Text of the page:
I don’t have a big or exciting intro about this one – it’s been on my TBR since I first read about its publication last year. The combination of it being available at the library as an audiobook just when I was looking for my next listen meant the time was right. Also, this ended up being my book for the October Just One More Pa(i)ge Reading Challenge prompt – read a book centered around close friends and relationships – because there was such a wide and complex set of friends in this book. And, as it was in honor of Bullying Prevention Month, it was very convenient that the cover was also blue!
“He’d been cursed by violence and loss. He’d been blessed with love and support. He couldn’t separate them, and he had to learn to live with both.”
Years ago, Moss Jeffries’ father was killed by the Oakland PD. And now, as a sophomore in high school, he’s still struggling with anxiety and PTSD about the event – a fact that he is very embarrassed about, especially when it causes him to have a panic attack in front of a cute boy he just met. But that boy, Javier, seems to be totally accepting of it, and Moss excitedly and nervously embarks into his first dating experiences. At the same time that his relationship with Javier is heating up, things elsewhere start to fall apart. His school is decrepit and, after an SRO attacks one of his friends, the school installs metal detectors to “avoid” future similar events. But the student body is not having it; the school cannot blame them for the violence on its campus. So, they plan a peaceful protest…that turns deadly when details are leaked to the police. And things go from bad to worse for Moss, who must face his fears in order to get justice for himself and his friends. Though things continue to get worse before they, hopefully, take a final turn for the better.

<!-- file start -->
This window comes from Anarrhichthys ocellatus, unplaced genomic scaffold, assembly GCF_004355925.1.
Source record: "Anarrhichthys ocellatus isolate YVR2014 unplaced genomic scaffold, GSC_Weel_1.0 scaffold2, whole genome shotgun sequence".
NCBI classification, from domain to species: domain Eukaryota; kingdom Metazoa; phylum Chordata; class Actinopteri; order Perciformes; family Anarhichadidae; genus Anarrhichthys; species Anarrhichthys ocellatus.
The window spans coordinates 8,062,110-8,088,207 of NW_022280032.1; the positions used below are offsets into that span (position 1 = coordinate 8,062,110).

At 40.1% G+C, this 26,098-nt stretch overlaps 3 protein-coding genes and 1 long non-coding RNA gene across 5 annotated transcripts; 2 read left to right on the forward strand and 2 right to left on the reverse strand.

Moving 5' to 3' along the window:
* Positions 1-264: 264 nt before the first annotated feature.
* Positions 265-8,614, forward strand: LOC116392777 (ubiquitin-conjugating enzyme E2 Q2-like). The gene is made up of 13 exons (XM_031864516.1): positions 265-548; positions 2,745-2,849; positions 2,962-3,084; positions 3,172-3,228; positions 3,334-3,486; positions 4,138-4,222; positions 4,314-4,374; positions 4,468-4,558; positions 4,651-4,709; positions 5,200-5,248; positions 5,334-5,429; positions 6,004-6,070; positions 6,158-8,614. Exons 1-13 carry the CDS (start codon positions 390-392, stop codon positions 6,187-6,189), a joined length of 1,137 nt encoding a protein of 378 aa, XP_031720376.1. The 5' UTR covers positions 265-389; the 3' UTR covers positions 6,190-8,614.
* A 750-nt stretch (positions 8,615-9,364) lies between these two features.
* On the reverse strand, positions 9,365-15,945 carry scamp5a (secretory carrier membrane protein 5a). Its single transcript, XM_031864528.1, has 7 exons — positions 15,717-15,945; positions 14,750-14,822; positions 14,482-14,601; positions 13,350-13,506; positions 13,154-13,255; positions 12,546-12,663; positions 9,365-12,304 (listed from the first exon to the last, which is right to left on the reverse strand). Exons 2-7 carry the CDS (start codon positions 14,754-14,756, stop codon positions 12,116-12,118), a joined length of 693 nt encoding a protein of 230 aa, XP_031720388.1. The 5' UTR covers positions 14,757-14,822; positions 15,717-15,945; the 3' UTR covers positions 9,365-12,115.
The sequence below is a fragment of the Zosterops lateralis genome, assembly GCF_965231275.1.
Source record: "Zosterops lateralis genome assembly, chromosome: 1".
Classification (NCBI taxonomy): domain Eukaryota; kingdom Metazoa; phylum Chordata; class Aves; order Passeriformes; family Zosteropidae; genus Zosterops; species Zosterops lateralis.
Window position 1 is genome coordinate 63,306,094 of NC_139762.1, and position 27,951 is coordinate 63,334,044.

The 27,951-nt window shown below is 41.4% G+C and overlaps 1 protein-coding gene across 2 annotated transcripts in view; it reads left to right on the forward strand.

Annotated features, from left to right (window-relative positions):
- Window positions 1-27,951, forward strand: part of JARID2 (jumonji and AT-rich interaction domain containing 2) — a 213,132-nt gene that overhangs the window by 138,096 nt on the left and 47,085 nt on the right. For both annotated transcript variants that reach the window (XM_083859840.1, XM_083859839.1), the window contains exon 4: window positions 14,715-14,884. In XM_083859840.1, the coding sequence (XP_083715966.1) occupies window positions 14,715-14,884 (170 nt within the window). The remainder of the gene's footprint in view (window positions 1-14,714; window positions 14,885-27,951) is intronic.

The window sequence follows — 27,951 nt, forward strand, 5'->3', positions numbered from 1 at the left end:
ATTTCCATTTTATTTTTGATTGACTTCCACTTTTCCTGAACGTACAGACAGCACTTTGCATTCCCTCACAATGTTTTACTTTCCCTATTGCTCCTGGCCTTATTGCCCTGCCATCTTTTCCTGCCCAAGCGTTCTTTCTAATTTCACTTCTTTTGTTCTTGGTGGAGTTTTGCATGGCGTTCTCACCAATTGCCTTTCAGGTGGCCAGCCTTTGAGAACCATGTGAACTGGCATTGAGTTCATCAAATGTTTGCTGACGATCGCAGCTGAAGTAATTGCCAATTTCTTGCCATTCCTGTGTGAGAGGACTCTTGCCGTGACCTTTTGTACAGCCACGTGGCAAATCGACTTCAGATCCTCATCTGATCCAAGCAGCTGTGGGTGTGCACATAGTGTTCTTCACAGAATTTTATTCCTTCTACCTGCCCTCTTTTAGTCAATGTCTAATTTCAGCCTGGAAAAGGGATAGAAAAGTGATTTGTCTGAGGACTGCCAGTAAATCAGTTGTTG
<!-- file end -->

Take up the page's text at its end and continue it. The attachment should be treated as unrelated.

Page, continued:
This is the most difficult review I’ve had to write in quite a while. I want to give it two categorically different ratings at the same time and I don’t know how to compromise that. Let me start with the things that bothered me, that made me want to give it a bad rating, because then I can end on a positive note. The biggest, most pervasive issue I had, and one that affected a lot of my interactions with the plot, was that the writing was simply…not good. It was basic and choppy and the dialogue was incredibly stilted and awkward. And that, for me, is a deal breaker. Realistic (or not) dialogue is one of the biggest aspects of a book that can make or break a read for me. I really appreciated the fact that I was listening to it so I could speed up the playback and hurry through that discomfort. Also, I felt like the characters were all really naïve for their age. Now, I work with high schoolers, and I absolutely admit that some are much more socially “aware” and politically active than others. However, as throughout the novel we get more and more background on the characters’ lives, it does not make sense that, after their myriad (difficult) life experiences, that they would be so unaware and misunderstanding of the reality of their school administration, law enforcement, etc. It doesn’t excuse the lack of [social] justice in their lives, and they should never have to deal with these issues in the first place, but seriously I feel like they wouldn’t be so guileless in real life. And on another general note in regards to the characters, I felt like they were all really one-dimensional and underdeveloped. They all just seemed like placeholders or sketches.